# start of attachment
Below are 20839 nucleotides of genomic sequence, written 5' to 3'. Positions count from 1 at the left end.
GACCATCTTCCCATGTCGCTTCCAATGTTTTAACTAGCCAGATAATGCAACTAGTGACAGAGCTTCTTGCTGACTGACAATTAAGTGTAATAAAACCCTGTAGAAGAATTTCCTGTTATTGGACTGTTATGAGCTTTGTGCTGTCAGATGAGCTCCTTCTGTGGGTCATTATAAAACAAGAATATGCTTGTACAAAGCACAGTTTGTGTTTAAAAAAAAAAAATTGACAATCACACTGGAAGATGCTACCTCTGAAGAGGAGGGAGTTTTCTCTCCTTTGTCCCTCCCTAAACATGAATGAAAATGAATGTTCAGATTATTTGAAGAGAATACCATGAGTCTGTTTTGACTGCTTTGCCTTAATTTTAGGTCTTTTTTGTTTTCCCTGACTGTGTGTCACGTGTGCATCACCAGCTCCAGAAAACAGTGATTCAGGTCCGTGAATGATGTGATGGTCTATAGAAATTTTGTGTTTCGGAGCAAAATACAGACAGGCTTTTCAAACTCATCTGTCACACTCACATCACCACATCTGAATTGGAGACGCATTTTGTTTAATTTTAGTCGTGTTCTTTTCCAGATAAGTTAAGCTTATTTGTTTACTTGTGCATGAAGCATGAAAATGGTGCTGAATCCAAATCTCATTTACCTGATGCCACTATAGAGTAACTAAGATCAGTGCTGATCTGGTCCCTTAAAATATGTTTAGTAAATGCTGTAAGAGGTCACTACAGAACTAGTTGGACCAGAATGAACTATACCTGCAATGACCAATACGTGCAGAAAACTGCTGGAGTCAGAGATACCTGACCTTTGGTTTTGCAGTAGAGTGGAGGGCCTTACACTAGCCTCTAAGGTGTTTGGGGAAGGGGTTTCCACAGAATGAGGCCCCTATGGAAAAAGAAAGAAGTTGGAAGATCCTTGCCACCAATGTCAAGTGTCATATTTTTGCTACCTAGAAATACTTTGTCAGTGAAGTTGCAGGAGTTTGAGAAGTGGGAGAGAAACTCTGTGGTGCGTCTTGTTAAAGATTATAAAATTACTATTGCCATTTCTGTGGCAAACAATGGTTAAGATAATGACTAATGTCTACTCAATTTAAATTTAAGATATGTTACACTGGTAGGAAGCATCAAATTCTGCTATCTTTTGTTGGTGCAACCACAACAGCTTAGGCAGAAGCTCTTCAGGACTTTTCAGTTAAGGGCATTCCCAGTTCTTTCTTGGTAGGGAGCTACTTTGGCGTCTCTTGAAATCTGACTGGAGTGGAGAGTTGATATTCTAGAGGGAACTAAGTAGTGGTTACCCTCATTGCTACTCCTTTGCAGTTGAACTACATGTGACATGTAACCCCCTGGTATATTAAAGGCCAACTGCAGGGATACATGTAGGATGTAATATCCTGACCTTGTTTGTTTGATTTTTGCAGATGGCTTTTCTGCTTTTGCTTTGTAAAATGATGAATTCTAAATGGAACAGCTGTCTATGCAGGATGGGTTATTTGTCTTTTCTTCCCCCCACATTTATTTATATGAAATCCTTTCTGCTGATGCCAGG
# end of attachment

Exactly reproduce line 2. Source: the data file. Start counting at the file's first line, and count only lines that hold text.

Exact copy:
GACCATCTTCCCATGTCGCTTCCAATGTTTTAACTAGCCAGATAATGCAACTAGTGACAGAGCTTCTTGCTGACTGACAATTAAGTGTAATAAAACCCTGTAGAAGAATTTCCTGTTATTGGACTGTTATGAGCTTTGTGCTGTCAGATGAGCTCCTTCTGTGGGTCATTATAAAACAAGAATATGCTTGTACAAAGCACAGTTTGTGTTTAAAAAAAAAAAATTGACAATCACACTGGAAGATGCTACCTCTGAAGAGGAGGGAGTTTTCTCTCCTTTGTCCCTCCCTAAACATGAATGAAAATGAATGTTCAGATTATTTGAAGAGAATACCATGAGTCTGTTTTGACTGCTTTGCCTTAATTTTAGGTCTTTTTTGTTTTCCCTGACTGTGTGTCACGTGTGCATCACCAGCTCCAGAAAACAGTGATTCAGGTCCGTGAATGATGTGATGGTCTATAGAAATTTTGTGTTTCGGAGCAAAATACAGACAGGCTTTTCAAACTCATCTGTCACACTCACATCACCACATCTGAATTGGAGACGCATTTTGTTTAATTTTAGTCGTGTTCTTTTCCAGATAAGTTAAGCTTATTTGTTTACTTGTGCATGAAGCATGAAAATGGTGCTGAATCCAAATCTCATTTACCTGATGCCACTATAGAGTAACTAAGATCAGTGCTGATCTGGTCCCTTAAAATATGTTTAGTAAATGCTGTAAGAGGTCACTACAGAACTAGTTGGACCAGAATGAACTATACCTGCAATGACCAATACGTGCAGAAAACTGCTGGAGTCAGAGATACCTGACCTTTGGTTTTGCAGTAGAGTGGAGGGCCTTACACTAGCCTCTAAGGTGTTTGGGGAAGGGGTTTCCACAGAATGAGGCCCCTATGGAAAAAGAAAGAAGTTGGAAGATCCTTGCCACCAATGTCAAGTGTCATATTTTTGCTACCTAGAAATACTTTGTCAGTGAAGTTGCAGGAGTTTGAGAAGTGGGAGAGAAACTCTGTGGTGCGTCTTGTTAAAGATTATAAAATTACTATTGCCATTTCTGTGGCAAACAATGGTTAAGATAATGACTAATGTCTACTCAATTTAAATTTAAGATATGTTACACTGGTAGGAAGCATCAAATTCTGCTATCTTTTGTTGGTGCAACCACAACAGCTTAGGCAGAAGCTCTTCAGGACTTTTCAGTTAAGGGCATTCCCAGTTCTTTCTTGGTAGGGAGCTACTTTGGCGTCTCTTGAAATCTGACTGGAGTGGAGAGTTGATATTCTAGAGGGAACTAAGTAGTGGTTACCCTCATTGCTACTCCTTTGCAGTTGAACTACATGTGACATGTAACCCCCTGGTATATTAAAGGCCAACTGCAGGGATACATGTAGGATGTAATATCCTGACCTTGTTTGTTTGATTTTTGCAGATGGCTTTTCTGCTTTTGCTTTGTAAAATGATGAATTCTAAATGGAACAGCTGTCTATGCAGGATGGGTTATTTGTCTTTTCTTCCCCCCACATTTATTTATATGAAATCCTTTCTGCTGATGCCAGG